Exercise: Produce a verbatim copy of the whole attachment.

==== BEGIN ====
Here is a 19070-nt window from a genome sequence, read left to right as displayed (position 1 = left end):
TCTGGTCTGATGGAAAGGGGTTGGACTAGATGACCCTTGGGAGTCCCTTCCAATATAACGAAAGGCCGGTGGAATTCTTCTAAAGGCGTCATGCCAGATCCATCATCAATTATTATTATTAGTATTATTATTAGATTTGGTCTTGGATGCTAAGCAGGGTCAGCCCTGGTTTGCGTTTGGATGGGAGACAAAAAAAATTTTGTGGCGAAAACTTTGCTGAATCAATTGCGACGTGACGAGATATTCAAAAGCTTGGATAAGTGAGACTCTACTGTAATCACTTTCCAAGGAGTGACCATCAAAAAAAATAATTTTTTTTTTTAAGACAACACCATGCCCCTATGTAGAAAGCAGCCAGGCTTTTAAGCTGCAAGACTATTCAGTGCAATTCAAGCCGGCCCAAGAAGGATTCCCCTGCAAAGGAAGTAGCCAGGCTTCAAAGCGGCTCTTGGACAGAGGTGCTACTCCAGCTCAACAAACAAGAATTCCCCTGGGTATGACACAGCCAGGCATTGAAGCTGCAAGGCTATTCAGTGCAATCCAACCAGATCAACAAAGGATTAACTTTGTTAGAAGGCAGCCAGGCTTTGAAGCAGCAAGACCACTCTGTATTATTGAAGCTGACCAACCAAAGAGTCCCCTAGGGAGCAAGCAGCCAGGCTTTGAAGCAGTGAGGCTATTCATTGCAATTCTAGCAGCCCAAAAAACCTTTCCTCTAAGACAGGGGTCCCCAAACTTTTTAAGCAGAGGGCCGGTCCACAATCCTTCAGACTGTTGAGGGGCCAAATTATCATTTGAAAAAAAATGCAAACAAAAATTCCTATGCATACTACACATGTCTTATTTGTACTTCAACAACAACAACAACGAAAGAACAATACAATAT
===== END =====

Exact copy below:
Here is a 19070-nt window from a genome sequence, read left to right as displayed (position 1 = left end):
TCTGGTCTGATGGAAAGGGGTTGGACTAGATGACCCTTGGGAGTCCCTTCCAATATAACGAAAGGCCGGTGGAATTCTTCTAAAGGCGTCATGCCAGATCCATCATCAATTATTATTATTAGTATTATTATTAGATTTGGTCTTGGATGCTAAGCAGGGTCAGCCCTGGTTTGCGTTTGGATGGGAGACAAAAAAAATTTTGTGGCGAAAACTTTGCTGAATCAATTGCGACGTGACGAGATATTCAAAAGCTTGGATAAGTGAGACTCTACTGTAATCACTTTCCAAGGAGTGACCATCAAAAAAAATAATTTTTTTTTTTAAGACAACACCATGCCCCTATGTAGAAAGCAGCCAGGCTTTTAAGCTGCAAGACTATTCAGTGCAATTCAAGCCGGCCCAAGAAGGATTCCCCTGCAAAGGAAGTAGCCAGGCTTCAAAGCGGCTCTTGGACAGAGGTGCTACTCCAGCTCAACAAACAAGAATTCCCCTGGGTATGACACAGCCAGGCATTGAAGCTGCAAGGCTATTCAGTGCAATCCAACCAGATCAACAAAGGATTAACTTTGTTAGAAGGCAGCCAGGCTTTGAAGCAGCAAGACCACTCTGTATTATTGAAGCTGACCAACCAAAGAGTCCCCTAGGGAGCAAGCAGCCAGGCTTTGAAGCAGTGAGGCTATTCATTGCAATTCTAGCAGCCCAAAAAACCTTTCCTCTAAGACAGGGGTCCCCAAACTTTTTAAGCAGAGGGCCGGTCCACAATCCTTCAGACTGTTGAGGGGCCAAATTATCATTTGAAAAAAAATGCAAACAAAAATTCCTATGCATACTACACATGTCTTATTTGTACTTCAACAACAACAACAACGAAAGAACAATACAATAT